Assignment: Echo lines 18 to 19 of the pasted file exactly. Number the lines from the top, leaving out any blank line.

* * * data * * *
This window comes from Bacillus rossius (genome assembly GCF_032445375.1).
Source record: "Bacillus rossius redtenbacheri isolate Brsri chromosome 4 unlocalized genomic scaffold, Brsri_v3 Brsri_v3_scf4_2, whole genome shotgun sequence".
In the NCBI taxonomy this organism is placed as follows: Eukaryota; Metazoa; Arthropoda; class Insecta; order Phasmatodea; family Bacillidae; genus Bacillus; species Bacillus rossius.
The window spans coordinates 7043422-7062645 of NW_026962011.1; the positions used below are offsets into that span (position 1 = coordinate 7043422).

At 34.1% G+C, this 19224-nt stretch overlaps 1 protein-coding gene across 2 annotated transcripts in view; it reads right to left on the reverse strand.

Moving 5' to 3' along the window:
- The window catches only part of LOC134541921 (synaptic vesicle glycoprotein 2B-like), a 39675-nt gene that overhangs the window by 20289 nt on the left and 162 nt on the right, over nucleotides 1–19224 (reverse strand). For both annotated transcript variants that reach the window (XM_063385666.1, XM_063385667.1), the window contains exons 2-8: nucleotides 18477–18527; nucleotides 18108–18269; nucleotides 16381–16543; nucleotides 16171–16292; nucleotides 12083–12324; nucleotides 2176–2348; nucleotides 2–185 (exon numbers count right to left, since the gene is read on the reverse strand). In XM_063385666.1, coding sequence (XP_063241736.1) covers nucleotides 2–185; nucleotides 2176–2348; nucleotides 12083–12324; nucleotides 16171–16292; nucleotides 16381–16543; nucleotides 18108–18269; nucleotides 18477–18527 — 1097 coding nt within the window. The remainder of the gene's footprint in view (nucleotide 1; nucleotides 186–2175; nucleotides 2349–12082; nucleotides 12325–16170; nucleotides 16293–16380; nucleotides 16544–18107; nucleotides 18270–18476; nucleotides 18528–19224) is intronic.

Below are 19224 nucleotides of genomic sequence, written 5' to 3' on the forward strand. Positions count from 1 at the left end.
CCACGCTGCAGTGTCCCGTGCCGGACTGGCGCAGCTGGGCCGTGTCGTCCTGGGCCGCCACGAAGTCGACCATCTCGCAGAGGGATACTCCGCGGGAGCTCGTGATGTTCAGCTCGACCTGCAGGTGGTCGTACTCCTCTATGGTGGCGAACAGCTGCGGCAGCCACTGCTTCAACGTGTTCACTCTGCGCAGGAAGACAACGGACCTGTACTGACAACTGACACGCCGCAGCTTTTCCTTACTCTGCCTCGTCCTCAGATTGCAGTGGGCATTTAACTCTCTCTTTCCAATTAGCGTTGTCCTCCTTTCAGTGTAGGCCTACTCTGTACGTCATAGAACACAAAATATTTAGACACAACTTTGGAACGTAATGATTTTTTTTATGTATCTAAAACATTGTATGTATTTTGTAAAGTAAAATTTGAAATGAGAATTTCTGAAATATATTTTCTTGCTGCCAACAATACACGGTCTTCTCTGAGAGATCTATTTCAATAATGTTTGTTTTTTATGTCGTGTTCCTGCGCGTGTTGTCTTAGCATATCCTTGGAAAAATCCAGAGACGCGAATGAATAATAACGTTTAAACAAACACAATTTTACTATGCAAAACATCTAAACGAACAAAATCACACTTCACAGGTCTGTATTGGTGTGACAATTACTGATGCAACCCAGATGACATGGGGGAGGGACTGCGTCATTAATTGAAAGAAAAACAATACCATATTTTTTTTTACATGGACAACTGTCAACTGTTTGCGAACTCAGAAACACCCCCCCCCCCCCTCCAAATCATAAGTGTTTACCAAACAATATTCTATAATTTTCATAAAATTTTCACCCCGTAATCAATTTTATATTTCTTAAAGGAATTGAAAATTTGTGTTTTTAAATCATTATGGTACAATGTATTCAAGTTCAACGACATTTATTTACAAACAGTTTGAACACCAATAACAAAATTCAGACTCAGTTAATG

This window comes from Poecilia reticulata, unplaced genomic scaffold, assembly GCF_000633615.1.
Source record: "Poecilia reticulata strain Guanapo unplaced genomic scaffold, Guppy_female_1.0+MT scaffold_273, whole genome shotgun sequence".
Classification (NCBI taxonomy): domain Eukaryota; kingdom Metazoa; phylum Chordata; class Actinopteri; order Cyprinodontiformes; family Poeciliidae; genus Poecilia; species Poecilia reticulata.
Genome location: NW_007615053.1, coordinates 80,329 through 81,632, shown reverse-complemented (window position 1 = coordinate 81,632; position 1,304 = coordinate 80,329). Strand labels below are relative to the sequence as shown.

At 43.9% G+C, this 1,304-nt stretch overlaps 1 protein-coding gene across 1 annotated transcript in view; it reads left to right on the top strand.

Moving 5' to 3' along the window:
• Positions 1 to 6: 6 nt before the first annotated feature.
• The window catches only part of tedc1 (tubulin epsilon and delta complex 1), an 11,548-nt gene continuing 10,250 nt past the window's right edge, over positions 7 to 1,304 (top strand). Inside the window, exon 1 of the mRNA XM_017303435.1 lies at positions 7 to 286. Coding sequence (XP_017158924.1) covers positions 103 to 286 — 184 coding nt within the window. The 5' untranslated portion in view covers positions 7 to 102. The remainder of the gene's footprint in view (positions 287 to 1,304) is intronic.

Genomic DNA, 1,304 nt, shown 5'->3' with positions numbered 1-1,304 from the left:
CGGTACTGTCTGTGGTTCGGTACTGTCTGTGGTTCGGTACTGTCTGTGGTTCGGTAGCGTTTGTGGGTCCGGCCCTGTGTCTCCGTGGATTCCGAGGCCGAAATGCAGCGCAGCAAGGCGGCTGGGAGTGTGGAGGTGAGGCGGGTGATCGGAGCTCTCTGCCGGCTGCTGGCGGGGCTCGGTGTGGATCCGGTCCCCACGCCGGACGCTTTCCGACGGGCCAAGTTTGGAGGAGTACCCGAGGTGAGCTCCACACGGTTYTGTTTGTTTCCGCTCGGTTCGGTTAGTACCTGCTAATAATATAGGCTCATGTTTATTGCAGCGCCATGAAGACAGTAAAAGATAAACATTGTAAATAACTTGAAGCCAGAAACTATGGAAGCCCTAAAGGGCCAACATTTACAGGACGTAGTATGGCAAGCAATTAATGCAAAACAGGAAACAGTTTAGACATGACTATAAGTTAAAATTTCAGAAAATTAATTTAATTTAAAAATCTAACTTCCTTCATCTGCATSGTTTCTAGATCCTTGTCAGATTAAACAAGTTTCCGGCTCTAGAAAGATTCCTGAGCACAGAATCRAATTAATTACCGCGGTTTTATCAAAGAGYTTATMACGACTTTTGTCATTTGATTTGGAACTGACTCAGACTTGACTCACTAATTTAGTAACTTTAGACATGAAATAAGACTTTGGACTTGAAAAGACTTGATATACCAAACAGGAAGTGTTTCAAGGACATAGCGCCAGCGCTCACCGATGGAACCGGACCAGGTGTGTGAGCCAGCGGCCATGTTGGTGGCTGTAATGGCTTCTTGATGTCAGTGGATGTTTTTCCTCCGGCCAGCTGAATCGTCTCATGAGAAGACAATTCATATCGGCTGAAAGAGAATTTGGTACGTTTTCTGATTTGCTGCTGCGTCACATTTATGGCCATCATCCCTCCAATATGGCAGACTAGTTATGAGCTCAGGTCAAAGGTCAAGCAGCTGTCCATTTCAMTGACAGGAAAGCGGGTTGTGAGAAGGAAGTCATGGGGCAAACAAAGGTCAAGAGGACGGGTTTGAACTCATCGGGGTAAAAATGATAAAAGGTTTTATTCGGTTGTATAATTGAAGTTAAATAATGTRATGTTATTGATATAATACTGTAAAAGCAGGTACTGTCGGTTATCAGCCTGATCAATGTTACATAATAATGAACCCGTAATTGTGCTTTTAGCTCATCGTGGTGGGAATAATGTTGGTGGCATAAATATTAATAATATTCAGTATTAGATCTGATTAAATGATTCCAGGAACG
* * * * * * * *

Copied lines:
Genomic DNA, 1,304 nt, shown 5'->3' with positions numbered 1-1,304 from the left:
CGGTACTGTCTGTGGTTCGGTACTGTCTGTGGTTCGGTACTGTCTGTGGTTCGGTAGCGTTTGTGGGTCCGGCCCTGTGTCTCCGTGGATTCCGAGGCCGAAATGCAGCGCAGCAAGGCGGCTGGGAGTGTGGAGGTGAGGCGGGTGATCGGAGCTCTCTGCCGGCTGCTGGCGGGGCTCGGTGTGGATCCGGTCCCCACGCCGGACGCTTTCCGACGGGCCAAGTTTGGAGGAGTACCCGAGGTGAGCTCCACACGGTTYTGTTTGTTTCCGCTCGGTTCGGTTAGTACCTGCTAATAATATAGGCTCATGTTTATTGCAGCGCCATGAAGACAGTAAAAGATAAACATTGTAAATAACTTGAAGCCAGAAACTATGGAAGCCCTAAAGGGCCAACATTTACAGGACGTAGTATGGCAAGCAATTAATGCAAAACAGGAAACAGTTTAGACATGACTATAAGTTAAAATTTCAGAAAATTAATTTAATTTAAAAATCTAACTTCCTTCATCTGCATSGTTTCTAGATCCTTGTCAGATTAAACAAGTTTCCGGCTCTAGAAAGATTCCTGAGCACAGAATCRAATTAATTACCGCGGTTTTATCAAAGAGYTTATMACGACTTTTGTCATTTGATTTGGAACTGACTCAGACTTGACTCACTAATTTAGTAACTTTAGACATGAAATAAGACTTTGGACTTGAAAAGACTTGATATACCAAACAGGAAGTGTTTCAAGGACATAGCGCCAGCGCTCACCGATGGAACCGGACCAGGTGTGTGAGCCAGCGGCCATGTTGGTGGCTGTAATGGCTTCTTGATGTCAGTGGATGTTTTTCCTCCGGCCAGCTGAATCGTCTCATGAGAAGACAATTCATATCGGCTGAAAGAGAATTTGGTACGTTTTCTGATTTGCTGCTGCGTCACATTTATGGCCATCATCCCTCCAATATGGCAGACTAGTTATGAGCTCAGGTCAAAGGTCAAGCAGCTGTCCATTTCAMTGACAGGAAAGCGGGTTGTGAGAAGGAAGTCATGGGGCAAACAAAGGTCAAGAGGACGGGTTTGAACTCATCGGGGTAAAAATGATAAAAGGTTTTATTCGGTTGTATAATTGAAGTTAAATAATGTRATGTTATTGATATAATACTGTAAAAGCAGGTACTGTCGGTTATCAGCCTGATCAATGTTACATAATAATGAACCCGTAATTGTGCTTTTAGCTCATCGTGGTGGGAATAATGTTGGTGGCATAAATATTAATAATATTCAGTATTAGATCTGATTAAATGATTCCAGGAACG